"($1)",
                      '!',
                //This next line is where we capture the possible tag or
                //whitespace so we can ignore it and pass it through.
                      '(\s?<?/?[^>]*>?\s?)',
                      '!i');
        $new_string = preg_replace($patterns,$replacements,$string);
        return $new_string;
    }

    function make_replacement($replacement){
        $patterns = array(
                      '!^(\w+)(\s+)(\w+)(\s+)(\w+)$!',
                      '!^(\w+)(\s+)(\w+)$!');
        $replacements = array(
                       '$1\$2$3\$4$5',
                       '$1\$2$3');
        $new_replacement = preg_replace($patterns,$replacements,$replacement);
        return $new_replacement;
    }


    foreach ($arrayKeys as $key => $value){
        $new_Patterns[] = make_pattern($key);
        $new_Replacements[] = make_replacement($value);
    }

    //For debugging
    //print_r($new_Patterns);
    //print_r($new_Replacements);

    $new_text = preg_replace($new_Patterns,$new_Replacements,$text);

    echo $new_text."\n";
    echo $text;


?>

Output

<b>My html</b> tags with <u>is</u> there are a lot of tags <i>in</i> this code
<b>Some html</b> tags with <u>and</u> there are a lot of tags <i>in</i> this text
share|improve this answer

Here we go. this piece of code should work, assuming you're respecting only twp constraints :

  • Pattern and replacement must have the same number of words. (Logical, since you want to keep position)
  • You must not split a word around a tag. (<b>Hel</b>lo World won't work.)

But if these are respected, this should work just fine !

<?php
    // Splits a string in parts delimited with the sequence.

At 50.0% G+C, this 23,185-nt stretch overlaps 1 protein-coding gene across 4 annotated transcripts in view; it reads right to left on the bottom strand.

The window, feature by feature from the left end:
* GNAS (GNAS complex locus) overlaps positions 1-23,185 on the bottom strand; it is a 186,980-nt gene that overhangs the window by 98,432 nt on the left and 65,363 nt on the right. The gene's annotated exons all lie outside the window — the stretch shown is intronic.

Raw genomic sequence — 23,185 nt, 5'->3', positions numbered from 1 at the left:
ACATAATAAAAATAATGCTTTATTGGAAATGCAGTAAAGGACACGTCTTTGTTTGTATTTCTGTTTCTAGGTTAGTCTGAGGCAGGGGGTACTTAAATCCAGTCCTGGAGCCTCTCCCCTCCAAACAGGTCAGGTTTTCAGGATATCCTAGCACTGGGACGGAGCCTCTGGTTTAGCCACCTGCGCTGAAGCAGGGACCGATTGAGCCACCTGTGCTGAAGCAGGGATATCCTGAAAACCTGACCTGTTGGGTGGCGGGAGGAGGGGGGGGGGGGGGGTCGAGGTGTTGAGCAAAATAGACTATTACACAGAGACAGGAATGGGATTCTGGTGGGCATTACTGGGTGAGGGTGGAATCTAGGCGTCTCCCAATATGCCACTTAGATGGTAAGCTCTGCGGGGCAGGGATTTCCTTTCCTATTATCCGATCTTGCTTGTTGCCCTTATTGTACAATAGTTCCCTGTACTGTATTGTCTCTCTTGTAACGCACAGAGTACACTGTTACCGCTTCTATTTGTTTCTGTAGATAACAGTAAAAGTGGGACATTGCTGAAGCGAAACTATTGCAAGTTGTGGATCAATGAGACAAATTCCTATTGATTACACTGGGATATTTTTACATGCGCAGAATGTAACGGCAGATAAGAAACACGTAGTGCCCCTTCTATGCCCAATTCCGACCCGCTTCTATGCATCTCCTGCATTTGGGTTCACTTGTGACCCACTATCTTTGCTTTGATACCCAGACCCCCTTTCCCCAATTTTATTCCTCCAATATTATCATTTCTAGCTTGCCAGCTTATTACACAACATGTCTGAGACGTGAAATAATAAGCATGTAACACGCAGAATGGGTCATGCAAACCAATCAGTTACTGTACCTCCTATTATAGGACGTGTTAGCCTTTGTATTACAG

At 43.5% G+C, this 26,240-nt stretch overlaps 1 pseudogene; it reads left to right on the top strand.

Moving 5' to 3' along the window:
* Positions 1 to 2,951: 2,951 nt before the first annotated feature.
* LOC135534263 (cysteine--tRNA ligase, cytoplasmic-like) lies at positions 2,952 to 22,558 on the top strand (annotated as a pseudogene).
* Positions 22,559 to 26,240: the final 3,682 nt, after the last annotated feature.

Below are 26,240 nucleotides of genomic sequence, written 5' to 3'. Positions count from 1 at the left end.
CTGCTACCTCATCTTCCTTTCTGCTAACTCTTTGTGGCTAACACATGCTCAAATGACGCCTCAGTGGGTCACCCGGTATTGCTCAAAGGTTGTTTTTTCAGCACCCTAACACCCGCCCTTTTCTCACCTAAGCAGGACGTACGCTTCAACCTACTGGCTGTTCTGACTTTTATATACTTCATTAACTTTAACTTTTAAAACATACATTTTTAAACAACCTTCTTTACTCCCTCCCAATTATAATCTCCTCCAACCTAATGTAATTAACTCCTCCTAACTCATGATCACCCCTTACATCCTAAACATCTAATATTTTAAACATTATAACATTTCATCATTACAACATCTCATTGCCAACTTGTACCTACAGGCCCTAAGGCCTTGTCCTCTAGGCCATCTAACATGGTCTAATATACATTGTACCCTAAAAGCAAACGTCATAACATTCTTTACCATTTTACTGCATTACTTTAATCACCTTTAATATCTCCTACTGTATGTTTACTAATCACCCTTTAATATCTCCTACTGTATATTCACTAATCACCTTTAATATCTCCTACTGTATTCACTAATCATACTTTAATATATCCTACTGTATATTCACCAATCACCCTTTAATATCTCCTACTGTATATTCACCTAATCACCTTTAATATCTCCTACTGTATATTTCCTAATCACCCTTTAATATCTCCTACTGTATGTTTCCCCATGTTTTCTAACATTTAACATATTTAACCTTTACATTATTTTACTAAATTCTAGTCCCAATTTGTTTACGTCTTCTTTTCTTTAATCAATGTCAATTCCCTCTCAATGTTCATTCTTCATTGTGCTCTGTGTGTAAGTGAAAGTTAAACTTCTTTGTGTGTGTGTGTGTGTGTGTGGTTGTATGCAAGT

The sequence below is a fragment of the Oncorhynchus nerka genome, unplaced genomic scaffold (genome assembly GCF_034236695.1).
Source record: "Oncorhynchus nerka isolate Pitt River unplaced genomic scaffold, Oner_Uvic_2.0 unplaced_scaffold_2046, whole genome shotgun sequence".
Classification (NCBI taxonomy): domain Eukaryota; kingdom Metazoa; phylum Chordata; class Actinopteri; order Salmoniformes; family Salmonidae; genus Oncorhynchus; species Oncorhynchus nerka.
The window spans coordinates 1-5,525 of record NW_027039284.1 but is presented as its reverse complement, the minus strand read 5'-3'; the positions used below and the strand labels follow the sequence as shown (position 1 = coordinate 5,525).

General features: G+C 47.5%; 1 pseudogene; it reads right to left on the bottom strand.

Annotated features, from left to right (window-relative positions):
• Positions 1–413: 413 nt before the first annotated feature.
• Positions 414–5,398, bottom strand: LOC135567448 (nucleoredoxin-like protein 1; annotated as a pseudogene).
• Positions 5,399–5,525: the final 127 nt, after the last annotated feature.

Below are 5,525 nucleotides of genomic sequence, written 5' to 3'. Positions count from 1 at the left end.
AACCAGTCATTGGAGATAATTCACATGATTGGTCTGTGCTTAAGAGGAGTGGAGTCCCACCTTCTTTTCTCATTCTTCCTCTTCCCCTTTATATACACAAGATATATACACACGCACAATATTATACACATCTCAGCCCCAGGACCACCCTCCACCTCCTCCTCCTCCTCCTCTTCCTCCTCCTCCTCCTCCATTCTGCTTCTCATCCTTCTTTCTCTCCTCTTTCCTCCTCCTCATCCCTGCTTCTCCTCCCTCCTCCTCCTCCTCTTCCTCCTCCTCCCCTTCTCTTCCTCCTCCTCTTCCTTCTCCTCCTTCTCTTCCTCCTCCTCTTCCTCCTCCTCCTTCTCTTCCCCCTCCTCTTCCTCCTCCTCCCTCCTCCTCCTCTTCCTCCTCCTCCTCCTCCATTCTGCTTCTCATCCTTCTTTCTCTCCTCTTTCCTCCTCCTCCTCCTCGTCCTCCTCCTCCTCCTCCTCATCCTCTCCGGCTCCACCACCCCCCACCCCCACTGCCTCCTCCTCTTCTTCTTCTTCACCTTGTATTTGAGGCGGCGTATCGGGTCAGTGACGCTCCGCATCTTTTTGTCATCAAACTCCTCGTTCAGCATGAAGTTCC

// '<b>Hey</b> you' becomes '~-=<b>~-=Hey~-=</b>~-= you' that make us get
    // array ("<b>", "Hey" " you")
    function getTextArray ($text, $special) {
        $text = preg_replace ('#(<.*>)#isU', $special . '$1' . $special, $text); // Adding spaces to make explode work fine.

        return preg_split ('#' . $special . '#', $text, -1, PREG_SPLIT_NO_EMPTY);
    }
        $text = "
    <html>
        <div>
            <p>
                <b>Hey</b> you ! No, you don't have <em>to</em> go!
            </p>
        </div>
    </html>";

    $replacement = array (
        "Hey you" => "Bye me",
        "have to" => "need to",
        "to go" => "to run");

    // This is a special sequence that you must be sure to find nowhere in your code. It is used to split sequences, and will disappear.
    $special = '~-=';

    $text_array = getTextArray ($text, $special);

    // $restore is the array that will finally contain the result.
    // Now we're only storing the tags.
    // We'll be story the text later.
    //
    // $clean_text is the text without the tags, but with the special sequence instead.
    $restore = array ();